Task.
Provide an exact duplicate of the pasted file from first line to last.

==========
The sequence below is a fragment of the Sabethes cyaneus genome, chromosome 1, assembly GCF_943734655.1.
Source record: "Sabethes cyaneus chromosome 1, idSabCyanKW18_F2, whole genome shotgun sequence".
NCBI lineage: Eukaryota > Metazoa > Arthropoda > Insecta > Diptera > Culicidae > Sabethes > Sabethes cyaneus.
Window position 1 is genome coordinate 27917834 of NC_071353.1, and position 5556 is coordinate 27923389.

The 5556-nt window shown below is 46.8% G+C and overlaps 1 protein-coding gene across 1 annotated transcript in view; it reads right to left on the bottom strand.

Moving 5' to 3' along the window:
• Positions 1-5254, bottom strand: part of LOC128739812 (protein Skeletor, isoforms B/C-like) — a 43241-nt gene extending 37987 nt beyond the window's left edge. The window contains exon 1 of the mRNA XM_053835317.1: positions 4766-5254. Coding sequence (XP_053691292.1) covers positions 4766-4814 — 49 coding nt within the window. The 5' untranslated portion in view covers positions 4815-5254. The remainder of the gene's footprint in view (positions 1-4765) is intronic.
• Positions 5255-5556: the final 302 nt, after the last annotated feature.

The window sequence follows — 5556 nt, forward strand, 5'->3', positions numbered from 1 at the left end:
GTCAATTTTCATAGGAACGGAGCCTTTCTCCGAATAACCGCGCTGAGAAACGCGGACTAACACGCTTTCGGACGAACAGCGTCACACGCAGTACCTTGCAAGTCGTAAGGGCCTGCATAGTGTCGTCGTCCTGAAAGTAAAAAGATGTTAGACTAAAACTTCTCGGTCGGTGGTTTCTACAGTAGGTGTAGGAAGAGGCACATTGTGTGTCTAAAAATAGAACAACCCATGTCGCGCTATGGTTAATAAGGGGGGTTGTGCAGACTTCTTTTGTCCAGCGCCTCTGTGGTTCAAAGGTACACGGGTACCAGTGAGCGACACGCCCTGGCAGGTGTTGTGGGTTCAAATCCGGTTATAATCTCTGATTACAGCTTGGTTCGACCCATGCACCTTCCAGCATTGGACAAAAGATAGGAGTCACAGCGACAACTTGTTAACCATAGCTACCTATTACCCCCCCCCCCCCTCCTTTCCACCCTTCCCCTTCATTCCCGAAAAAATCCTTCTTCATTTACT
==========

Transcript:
The sequence below is a fragment of the Sabethes cyaneus genome, chromosome 1, assembly GCF_943734655.1.
Source record: "Sabethes cyaneus chromosome 1, idSabCyanKW18_F2, whole genome shotgun sequence".
NCBI lineage: Eukaryota > Metazoa > Arthropoda > Insecta > Diptera > Culicidae > Sabethes > Sabethes cyaneus.
Window position 1 is genome coordinate 27917834 of NC_071353.1, and position 5556 is coordinate 27923389.

The 5556-nt window shown below is 46.8% G+C and overlaps 1 protein-coding gene across 1 annotated transcript in view; it reads right to left on the bottom strand.

Moving 5' to 3' along the window:
• Positions 1-5254, bottom strand: part of LOC128739812 (protein Skeletor, isoforms B/C-like) — a 43241-nt gene extending 37987 nt beyond the window's left edge. The window contains exon 1 of the mRNA XM_053835317.1: positions 4766-5254. Coding sequence (XP_053691292.1) covers positions 4766-4814 — 49 coding nt within the window. The 5' untranslated portion in view covers positions 4815-5254. The remainder of the gene's footprint in view (positions 1-4765) is intronic.
• Positions 5255-5556: the final 302 nt, after the last annotated feature.

The window sequence follows — 5556 nt, forward strand, 5'->3', positions numbered from 1 at the left end:
GTCAATTTTCATAGGAACGGAGCCTTTCTCCGAATAACCGCGCTGAGAAACGCGGACTAACACGCTTTCGGACGAACAGCGTCACACGCAGTACCTTGCAAGTCGTAAGGGCCTGCATAGTGTCGTCGTCCTGAAAGTAAAAAGATGTTAGACTAAAACTTCTCGGTCGGTGGTTTCTACAGTAGGTGTAGGAAGAGGCACATTGTGTGTCTAAAAATAGAACAACCCATGTCGCGCTATGGTTAATAAGGGGGGTTGTGCAGACTTCTTTTGTCCAGCGCCTCTGTGGTTCAAAGGTACACGGGTACCAGTGAGCGACACGCCCTGGCAGGTGTTGTGGGTTCAAATCCGGTTATAATCTCTGATTACAGCTTGGTTCGACCCATGCACCTTCCAGCATTGGACAAAAGATAGGAGTCACAGCGACAACTTGTTAACCATAGCTACCTATTACCCCCCCCCCCCCTCCTTTCCACCCTTCCCCTTCATTCCCGAAAAAATCCTTCTTCATTTACT